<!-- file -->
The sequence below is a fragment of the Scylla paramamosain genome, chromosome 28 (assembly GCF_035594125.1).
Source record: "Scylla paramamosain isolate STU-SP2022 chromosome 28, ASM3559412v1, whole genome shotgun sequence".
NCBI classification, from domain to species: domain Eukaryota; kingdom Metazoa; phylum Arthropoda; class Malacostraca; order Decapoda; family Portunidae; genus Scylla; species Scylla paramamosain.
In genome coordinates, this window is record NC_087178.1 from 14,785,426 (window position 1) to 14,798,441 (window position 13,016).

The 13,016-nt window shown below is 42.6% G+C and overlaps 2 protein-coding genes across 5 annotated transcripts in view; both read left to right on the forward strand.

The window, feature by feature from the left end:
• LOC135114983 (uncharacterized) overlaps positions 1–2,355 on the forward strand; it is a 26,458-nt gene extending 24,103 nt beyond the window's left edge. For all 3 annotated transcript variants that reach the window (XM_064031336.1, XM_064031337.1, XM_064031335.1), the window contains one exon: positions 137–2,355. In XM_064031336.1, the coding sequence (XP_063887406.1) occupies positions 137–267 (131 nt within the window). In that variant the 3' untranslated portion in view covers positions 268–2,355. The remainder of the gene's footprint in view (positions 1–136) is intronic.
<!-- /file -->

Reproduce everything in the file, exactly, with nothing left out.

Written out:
The sequence below is a fragment of the Scylla paramamosain genome, chromosome 28 (assembly GCF_035594125.1).
Source record: "Scylla paramamosain isolate STU-SP2022 chromosome 28, ASM3559412v1, whole genome shotgun sequence".
NCBI classification, from domain to species: domain Eukaryota; kingdom Metazoa; phylum Arthropoda; class Malacostraca; order Decapoda; family Portunidae; genus Scylla; species Scylla paramamosain.
In genome coordinates, this window is record NC_087178.1 from 14,785,426 (window position 1) to 14,798,441 (window position 13,016).

The 13,016-nt window shown below is 42.6% G+C and overlaps 2 protein-coding genes across 5 annotated transcripts in view; both read left to right on the forward strand.

The window, feature by feature from the left end:
• LOC135114983 (uncharacterized) overlaps positions 1–2,355 on the forward strand; it is a 26,458-nt gene extending 24,103 nt beyond the window's left edge. For all 3 annotated transcript variants that reach the window (XM_064031336.1, XM_064031337.1, XM_064031335.1), the window contains one exon: positions 137–2,355. In XM_064031336.1, the coding sequence (XP_063887406.1) occupies positions 137–267 (131 nt within the window). In that variant the 3' untranslated portion in view covers positions 268–2,355. The remainder of the gene's footprint in view (positions 1–136) is intronic.